: The Early YearsPros:Early Etsy engineersused this releasecycle to bootstrap themarketplace fromnothing.Forever grateful.
: The Early YearsCons:• Large changesets• Infrequent deploys• Weak conﬁdence in deploy success• Signiﬁcant time spent deploying• Low ability to experiment/iterate/react• Developer stress/unhappiness
: The Early YearsBy late 2008, Etsy is still a startup, but has the deploy process of a much bulkier company.Popularity is on the verge of outpacing capacity.
: Today1. Small changesets, deployed frequently
: Today1. Small changesets 2. Engineers deploy the site
: TodayAnd not just engineers, but also:• Designers• Product Folks• Upper Management• Board Members• Dogs
: Today1. Small changesets2. Engineers deploy 3. Deploys are fast and near-eﬀortless
: Today1. Small changesets2. Engineers deploy3. Deploys are fast 4. Most changes behind conﬁg ﬂags (safer deploys)
: Today1. Small changesets 4. Changes behind ﬂags2. Engineers deploy3. Deploys are fast 5. Graphs/metrics to assess deploy
: Today1. Small changesets 4. Changes behind ﬂags2. Engineers deploy 5. Copious graphs/metrics3. Deploys are fast6. If issues, ﬁx immediately & roll forward
: Today This isn’t license to break stuﬀ, quickly.Engineer-driven QA and solid unit testing are integral parts of the process.
: Today1. Small changesets 4. Changes behind ﬂags2. Engineers deploy 5. Copious graphs/metrics3. Deploys are fast 6. Fix fast & roll forward 7. Repeat 25+ times per day, every day
Then: 1. Weeks writing code 2. Painful merge 3. Hand oﬀ to deployers 4. Deploy, site down 5. Roll back deploy 6. Fix bugs, go to step 2Now: 1. Small changesets 2. Engineers deploy 3. Deploys are fast 4. Changes behind ﬂags 5. Copious graphs/metrics 6. Fix fast & roll forward
Etsy Deploy Stats: 2012• Deployed to production 6,419 times• On average, 535/month, 25/day• Additional 3,851 conﬁg-only deploys• 196 diﬀerent people deployed to prod• Nov/Dec 2012: deployed 752 times
Continuous Deployment Math • N = # of deploys • P = probability of site degradation • S = average severity of degradation • T = time to detect/resolve Expected = N*P*S*T Downtime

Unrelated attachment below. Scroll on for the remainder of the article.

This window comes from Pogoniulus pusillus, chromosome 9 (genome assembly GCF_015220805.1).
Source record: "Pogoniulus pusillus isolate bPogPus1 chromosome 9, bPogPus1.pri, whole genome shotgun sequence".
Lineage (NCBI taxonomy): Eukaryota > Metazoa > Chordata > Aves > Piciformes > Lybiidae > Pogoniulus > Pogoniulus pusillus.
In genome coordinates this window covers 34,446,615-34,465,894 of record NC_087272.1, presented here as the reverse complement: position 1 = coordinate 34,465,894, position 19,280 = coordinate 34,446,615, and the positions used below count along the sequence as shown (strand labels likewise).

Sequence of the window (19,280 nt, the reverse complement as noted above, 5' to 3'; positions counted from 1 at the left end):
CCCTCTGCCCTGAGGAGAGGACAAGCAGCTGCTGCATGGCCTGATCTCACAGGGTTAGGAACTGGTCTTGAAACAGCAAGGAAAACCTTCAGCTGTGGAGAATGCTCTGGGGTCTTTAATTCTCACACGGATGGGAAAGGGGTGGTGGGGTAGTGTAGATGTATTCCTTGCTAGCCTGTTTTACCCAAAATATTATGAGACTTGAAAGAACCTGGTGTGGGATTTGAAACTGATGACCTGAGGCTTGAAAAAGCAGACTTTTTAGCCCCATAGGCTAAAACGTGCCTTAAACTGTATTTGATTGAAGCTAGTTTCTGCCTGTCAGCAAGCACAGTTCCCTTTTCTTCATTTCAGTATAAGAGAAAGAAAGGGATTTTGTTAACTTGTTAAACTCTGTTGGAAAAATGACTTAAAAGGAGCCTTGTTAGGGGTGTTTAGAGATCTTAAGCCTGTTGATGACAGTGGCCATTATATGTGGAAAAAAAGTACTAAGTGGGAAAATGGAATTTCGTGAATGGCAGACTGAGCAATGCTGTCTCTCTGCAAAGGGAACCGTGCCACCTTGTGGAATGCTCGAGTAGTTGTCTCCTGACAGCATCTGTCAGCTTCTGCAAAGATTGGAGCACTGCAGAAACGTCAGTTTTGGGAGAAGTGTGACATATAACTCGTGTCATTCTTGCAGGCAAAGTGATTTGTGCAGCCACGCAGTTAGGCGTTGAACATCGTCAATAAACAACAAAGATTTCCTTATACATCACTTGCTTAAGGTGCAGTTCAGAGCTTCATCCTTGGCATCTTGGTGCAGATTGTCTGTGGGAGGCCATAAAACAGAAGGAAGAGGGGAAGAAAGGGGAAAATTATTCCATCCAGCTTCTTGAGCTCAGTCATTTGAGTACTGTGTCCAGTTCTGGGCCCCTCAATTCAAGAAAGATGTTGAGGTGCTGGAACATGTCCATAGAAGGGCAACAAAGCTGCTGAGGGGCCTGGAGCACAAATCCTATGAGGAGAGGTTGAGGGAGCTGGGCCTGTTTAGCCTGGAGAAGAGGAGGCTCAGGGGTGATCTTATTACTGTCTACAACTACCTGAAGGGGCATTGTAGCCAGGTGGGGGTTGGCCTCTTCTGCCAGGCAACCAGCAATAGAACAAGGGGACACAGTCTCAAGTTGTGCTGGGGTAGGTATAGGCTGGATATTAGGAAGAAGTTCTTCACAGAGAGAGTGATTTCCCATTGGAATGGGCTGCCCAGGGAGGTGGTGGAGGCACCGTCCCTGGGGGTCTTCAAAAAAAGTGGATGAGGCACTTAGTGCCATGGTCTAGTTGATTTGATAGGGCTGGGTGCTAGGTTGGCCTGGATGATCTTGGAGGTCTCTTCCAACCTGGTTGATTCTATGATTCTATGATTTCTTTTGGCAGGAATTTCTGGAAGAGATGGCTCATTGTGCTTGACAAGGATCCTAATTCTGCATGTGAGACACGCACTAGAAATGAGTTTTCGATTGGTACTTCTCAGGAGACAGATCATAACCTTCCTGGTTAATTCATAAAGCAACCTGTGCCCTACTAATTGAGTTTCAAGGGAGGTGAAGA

Continuous Deployment MathN = # of deploys S = avg. severity of degradationP = prob. of degradation T = time to detect/resolve Before: Now: •N=1 • N = 250 ↑↑↑↑ • P = 0.5 • P = 0.1 ↓ • S = 0.7 • S = 0.05 ↓↓ • T = 100 • T = 5 ↓↓↓ E.D. = 35 E.D. = 6.25 (all numbers completely arbitrary)
Big Takeaway Etsy circa 2013 (400+ employees)acts, in some ways, more like a startup than Etsy circa 2008 (40+ employees).
Continuous Deployment makes possible: “Continuous Experimentation” http://etsy.me/continuous-experimentation
Continuous Experimentation 1. Small changes 2. Run experiment (A/B test) 3. Analyze data 4. Re-examine assumptionsRepeat continuously in pursuit of larger goals.
Heard since 2010:“Neat experiment, but this will never scale.” As of 2013, Etsy has 100+ engineers - still going strong.
Some Etsy CustomizationsDeploying is a ﬁrst-class feature. Inability todeploy is a P1 incident (same as site down).
Some Etsy CustomizationsWe continuously deploy not just the main Etsy website, but as much as possible: • Internal admin site • API • Big data • Search • Blog • Deployinator itself
Some Etsy Customizations In the rare case we can’t continuously deploy, we create alternative tools: • Database schema changes • PCI-DSS environment (credit cards) We do continuously deploy as much of ourpayment processing as is safe & legal (98%).
Some Etsy CustomizationsKeeping deploys fast is paramount and worth the investment in manpower & hardware.
Some Etsy Customizations Continuous deployment is all about movingforward, sometimes at the expense of the past.Our solution: engineering-wide bug rotation,one day a month, every engineer participates.
Fun Fact: Continuous Deployment is a fantasticrecruitment tool for attracting engineerswho like to move fast and get stuﬀ done.
Learn more:http://codeascraft.etsy.com/Etsy open source (Deployinator, StatsD)http://etsy.github.com/Join the fun:http://www.etsy.com/careers